What is Regenerative Medicine?
Regenerative medicine seeks to replace tissue or organs that have been damaged by disease, trauma, or congenital issues, vs. the current clinical strategy that focuses primarily on treating the symptoms. The tools used to realize these outcomes are tissue engineering, cellular therapies, and medical devices and artificial organs.
Combinations of these approaches can amplify our natural healing process in the places it is needed most, or take over the function of a permanently damaged organ. Regenerative medicine is a relatively new field that brings together experts in biology, chemistry, computer science, engineering, genetics, medicine, robotics, and other fields to find solutions to some of the most challenging medical problems faced by humankind.
When injured or invaded by disease, our bodies have the innate response to heal and defend. What if it was possible to harness the power of the body to heal and then accelerate it in a clinically relevant way? What if we could help the body heal better?
The promising field of Regenerative Medicine is working to restore structure and function of damaged tissues and organs. It is also working to create solutions for organs that become permanently damaged. The goal of this approach is to find a way to cure previously untreatable injuries and diseases.
Tissue engineering is a strategy where biologically compatible scaffolds are implanted in the body at the site where new tissue is to be formed. If the scaffold is in the geometric shape of the tissue that needs to be generated, and the scaffold attracts cells the outcome is new tissue in the shape desired. If the newly forming tissue is subjected to exercise as it forms, the outcome can be new functional engineered issue.
Many millions of adult stem cells are found in every human. Our body uses stem cells as one way of repairing itself. Studies have illustrated that if adult stem cells are harvested and then injected at the site of diseased or damaged tissue, reconstruction of the tissue is feasible under the right circumstances. These cells can be collected from blood, fat, bone marrow, dental pulp, skeletal muscle and other sources. Cord blood provides yet another source of adult stem cells. Scientists and clinicians are developing and refining their ability to prepare harvested stem cells to be injected into patients to repair diseased or damaged tissue.
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Though great progress has been made in medicine, current evidence-based and palliative treatments are increasingly unable to keep pace with patients’ needs, especially given our aging population. There are few effective ways to treat the root causes of many diseases, injuries and congenital conditions. In many cases, clinicians can only manage patients’ symptoms using medications or devices.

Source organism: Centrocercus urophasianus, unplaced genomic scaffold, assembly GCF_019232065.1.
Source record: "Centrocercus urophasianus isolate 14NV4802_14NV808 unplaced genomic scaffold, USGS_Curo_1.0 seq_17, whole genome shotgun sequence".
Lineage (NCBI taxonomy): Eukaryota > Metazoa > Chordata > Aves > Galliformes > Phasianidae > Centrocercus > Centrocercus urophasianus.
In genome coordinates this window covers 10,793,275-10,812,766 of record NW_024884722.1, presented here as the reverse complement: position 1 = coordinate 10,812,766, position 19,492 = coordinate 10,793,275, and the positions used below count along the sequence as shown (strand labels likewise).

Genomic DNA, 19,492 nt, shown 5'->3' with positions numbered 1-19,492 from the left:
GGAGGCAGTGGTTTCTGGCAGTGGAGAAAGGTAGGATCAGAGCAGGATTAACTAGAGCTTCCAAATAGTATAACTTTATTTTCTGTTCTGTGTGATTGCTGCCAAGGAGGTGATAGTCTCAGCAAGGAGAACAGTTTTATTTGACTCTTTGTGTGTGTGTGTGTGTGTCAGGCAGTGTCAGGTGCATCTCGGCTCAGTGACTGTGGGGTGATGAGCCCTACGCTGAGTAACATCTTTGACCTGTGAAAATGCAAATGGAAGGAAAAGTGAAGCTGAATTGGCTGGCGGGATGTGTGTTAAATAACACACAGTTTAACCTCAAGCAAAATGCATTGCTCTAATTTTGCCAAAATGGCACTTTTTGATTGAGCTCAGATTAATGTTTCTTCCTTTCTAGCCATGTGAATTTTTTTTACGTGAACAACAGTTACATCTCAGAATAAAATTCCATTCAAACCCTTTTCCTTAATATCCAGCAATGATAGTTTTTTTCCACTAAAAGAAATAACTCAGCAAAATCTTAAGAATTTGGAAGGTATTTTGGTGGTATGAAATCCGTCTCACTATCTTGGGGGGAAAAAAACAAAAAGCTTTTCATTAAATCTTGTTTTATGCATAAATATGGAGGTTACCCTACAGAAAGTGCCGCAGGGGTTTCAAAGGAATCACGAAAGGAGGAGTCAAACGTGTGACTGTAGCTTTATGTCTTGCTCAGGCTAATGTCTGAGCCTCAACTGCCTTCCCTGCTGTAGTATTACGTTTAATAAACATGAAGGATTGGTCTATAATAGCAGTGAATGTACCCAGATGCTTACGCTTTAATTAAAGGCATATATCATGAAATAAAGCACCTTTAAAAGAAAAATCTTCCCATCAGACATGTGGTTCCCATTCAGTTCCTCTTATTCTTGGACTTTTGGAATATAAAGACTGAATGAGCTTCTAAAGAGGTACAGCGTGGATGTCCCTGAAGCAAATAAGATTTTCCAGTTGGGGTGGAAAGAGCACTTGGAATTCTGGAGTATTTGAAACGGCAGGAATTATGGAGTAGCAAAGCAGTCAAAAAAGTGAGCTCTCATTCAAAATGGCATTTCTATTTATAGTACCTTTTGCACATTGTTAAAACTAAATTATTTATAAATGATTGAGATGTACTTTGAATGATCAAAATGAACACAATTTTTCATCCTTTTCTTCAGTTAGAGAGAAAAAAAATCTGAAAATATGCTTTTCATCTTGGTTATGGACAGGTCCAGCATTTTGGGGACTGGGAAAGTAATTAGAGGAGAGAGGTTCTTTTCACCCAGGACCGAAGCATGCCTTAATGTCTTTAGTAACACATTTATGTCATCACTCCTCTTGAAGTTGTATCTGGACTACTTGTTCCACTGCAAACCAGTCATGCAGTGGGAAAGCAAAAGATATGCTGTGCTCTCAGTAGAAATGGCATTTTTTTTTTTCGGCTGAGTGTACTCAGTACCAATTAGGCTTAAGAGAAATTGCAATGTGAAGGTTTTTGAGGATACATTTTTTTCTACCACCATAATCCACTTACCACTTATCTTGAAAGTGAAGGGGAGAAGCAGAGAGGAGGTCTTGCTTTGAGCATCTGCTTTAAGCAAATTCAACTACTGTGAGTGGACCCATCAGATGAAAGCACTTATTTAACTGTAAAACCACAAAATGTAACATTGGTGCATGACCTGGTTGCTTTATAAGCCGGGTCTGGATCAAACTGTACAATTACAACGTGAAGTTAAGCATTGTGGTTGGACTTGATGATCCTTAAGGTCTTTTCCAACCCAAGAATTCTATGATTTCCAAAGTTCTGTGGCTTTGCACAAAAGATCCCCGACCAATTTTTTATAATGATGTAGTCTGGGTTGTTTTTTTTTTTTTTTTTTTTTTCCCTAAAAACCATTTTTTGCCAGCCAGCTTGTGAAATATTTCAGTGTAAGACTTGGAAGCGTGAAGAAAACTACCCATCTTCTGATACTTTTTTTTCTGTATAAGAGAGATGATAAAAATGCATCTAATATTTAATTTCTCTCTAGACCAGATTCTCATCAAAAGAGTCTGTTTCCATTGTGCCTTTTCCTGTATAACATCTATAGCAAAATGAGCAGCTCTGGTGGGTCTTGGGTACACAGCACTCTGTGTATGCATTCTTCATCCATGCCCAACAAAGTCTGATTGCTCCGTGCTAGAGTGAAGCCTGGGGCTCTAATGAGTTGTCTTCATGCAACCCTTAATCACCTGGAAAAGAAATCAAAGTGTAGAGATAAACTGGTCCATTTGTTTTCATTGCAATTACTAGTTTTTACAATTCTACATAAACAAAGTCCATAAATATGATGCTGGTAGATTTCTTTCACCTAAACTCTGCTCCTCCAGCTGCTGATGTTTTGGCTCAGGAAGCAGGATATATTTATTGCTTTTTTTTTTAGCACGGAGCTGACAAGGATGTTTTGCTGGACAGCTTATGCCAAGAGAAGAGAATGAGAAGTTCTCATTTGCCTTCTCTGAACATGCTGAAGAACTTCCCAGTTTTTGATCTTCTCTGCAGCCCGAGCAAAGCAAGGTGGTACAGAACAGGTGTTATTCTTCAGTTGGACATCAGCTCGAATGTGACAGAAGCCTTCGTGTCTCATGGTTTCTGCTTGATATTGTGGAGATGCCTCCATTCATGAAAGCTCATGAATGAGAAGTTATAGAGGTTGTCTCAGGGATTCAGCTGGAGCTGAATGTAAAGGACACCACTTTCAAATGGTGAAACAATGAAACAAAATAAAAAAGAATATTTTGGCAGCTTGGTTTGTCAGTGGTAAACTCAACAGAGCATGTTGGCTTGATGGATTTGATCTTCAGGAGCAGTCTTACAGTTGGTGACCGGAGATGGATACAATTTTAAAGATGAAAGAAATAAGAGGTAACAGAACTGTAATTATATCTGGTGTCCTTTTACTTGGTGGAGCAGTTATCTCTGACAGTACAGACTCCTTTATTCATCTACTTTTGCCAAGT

Regenerative medicine is a game-changing area of medicine with the potential to fully heal damaged tissues and organs, offering solutions and hope for people who have conditions that today are beyond repair.
Regenerative medicine itself isn’t new — the first bone marrow and solid-organ transplants were done decades ago. But advances in developmental and cell biology, immunology, and other fields have unlocked new opportunities to refine existing regenerative therapies and develop novel ones.
The Center for Regenerative Medicine takes three interrelated approaches:
Rejuvenation. Rejuvenation means boosting the body’s natural ability to heal itself. Though after a cut your skin heals within a few days, other organs don’t repair themselves as readily.
But cells in the body once thought to be no longer able to divide (terminally differentiated) — including the highly specialized cells constituting the heart, lungs and nerves — have been shown to be able to remodel and possess some ability to self-heal. Teams within the center are studying how to enhance self-healing processes.
Replacement. Replacement involves using healthy cells, tissues or organs from a living or deceased donor to replace damaged ones. Organ transplants, such as heart and liver transplants, are good examples.
The center aims to expand opportunities for transplants by finding ways to overcome the ongoing donor shortage, the need for immunosuppression and challenges with organ rejection.
Regeneration. Regeneration involves delivering specific types of cells or cell products to diseased tissues or organs, where they will ultimately restore tissue and organ function. This can be done through cell-based therapy or by using cell products, such as growth factors. Bone marrow transplants are an example.
Regenerative medicine holds the promise of definitive, affordable health care solutions that heal the body from within.